This winter, the city of Odessa, Ukraine, feels like the heart of darkness.
The city is constant bombardment by the Russian military, freezing nighttime temperatures commonly fall below zero, and electricity is only available for six hours per day: three in the morning and three at night.
Amid these desperate circumstances, Avraham Wolff, the chief rabbi of Odessa and southern Ukraine, is trying to bring some light — and heat.
He’s doing so with jerry-rigged car batteries to provide warmth and electricity to about 400 Holocaust survivors in the city — the most vulnerable of the vulnerable.
“The ones at greatest risk of starving to death or freezing to death are the Holocaust survivors who were not able to flee this place,” Wolff said in a phone interview from Odessa. “Holocaust survivors are staring death in the face for the second time, and we can’t avert our eyes.”
Wolff is trying to raise $500,000 in funds to purchase heating units powered by car batteries. Placed inside a home, the two car batteries connect to special transistors, which generate sufficient electricity to heat an apartment. Each unit costs $1,400, and Wolff’s organization, Mishpacha Chabad Odessa, is trying to organize 357 units: one for each apartment where a Holocaust survivor lives. Accounting for spouses, the units will provide enough electricity for about 500 people.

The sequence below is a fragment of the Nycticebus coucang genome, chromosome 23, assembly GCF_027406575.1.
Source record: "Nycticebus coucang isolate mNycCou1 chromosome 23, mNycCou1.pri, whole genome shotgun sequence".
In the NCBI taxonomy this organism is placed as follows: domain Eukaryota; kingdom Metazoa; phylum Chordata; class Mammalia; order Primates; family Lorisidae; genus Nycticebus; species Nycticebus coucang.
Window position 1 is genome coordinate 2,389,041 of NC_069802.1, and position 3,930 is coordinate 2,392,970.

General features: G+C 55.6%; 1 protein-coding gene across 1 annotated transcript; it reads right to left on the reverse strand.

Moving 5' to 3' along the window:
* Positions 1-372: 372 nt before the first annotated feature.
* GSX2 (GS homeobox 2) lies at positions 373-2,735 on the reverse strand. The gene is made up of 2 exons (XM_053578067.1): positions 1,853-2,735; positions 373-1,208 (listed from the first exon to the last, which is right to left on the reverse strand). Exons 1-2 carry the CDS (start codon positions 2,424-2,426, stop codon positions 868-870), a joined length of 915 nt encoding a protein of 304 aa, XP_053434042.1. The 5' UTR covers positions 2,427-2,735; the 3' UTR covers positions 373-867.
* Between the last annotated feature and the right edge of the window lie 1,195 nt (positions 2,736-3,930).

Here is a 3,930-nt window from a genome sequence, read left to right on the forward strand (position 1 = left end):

This literally can stave off death, Wolff says — not only by providing lifesaving heat, but also the electricity essential to the elderly and frail.
“If they go to the bathroom in the dark and they fall and break their hip, that’s the beginning of the end,” he said. When there is no power, Wolff said, “it’s darkness. But not just darkness. Also cold and hunger.”
About 20,000 Jews remain in wartime Odessa. That’s less than half the Jewish population of 50,000 that was there just a year ago, before Russian invaded Ukraine. Since then, most have fled to safer places either in western Ukraine, elsewhere in Europe or Israel. Odessa’s Jewish schools once taught 1,000 children. Now, only 200 students remain.
The Holocaust survivors in their 80s and 90s who remain in the city are either too old or infirm to endure a dangerous journey or unwilling to leave the place where their spouse is buried.
“Someone over 90 cannot start life over as a refugee,” Wolff said.
Air raid sirens go off four or five times a day. Most of the incoming Russian rockets are shot down by defense systems, but there are hits on infrastructure, including power plants. Even the six hours per day of light and heat are not reliable, according to Wolff.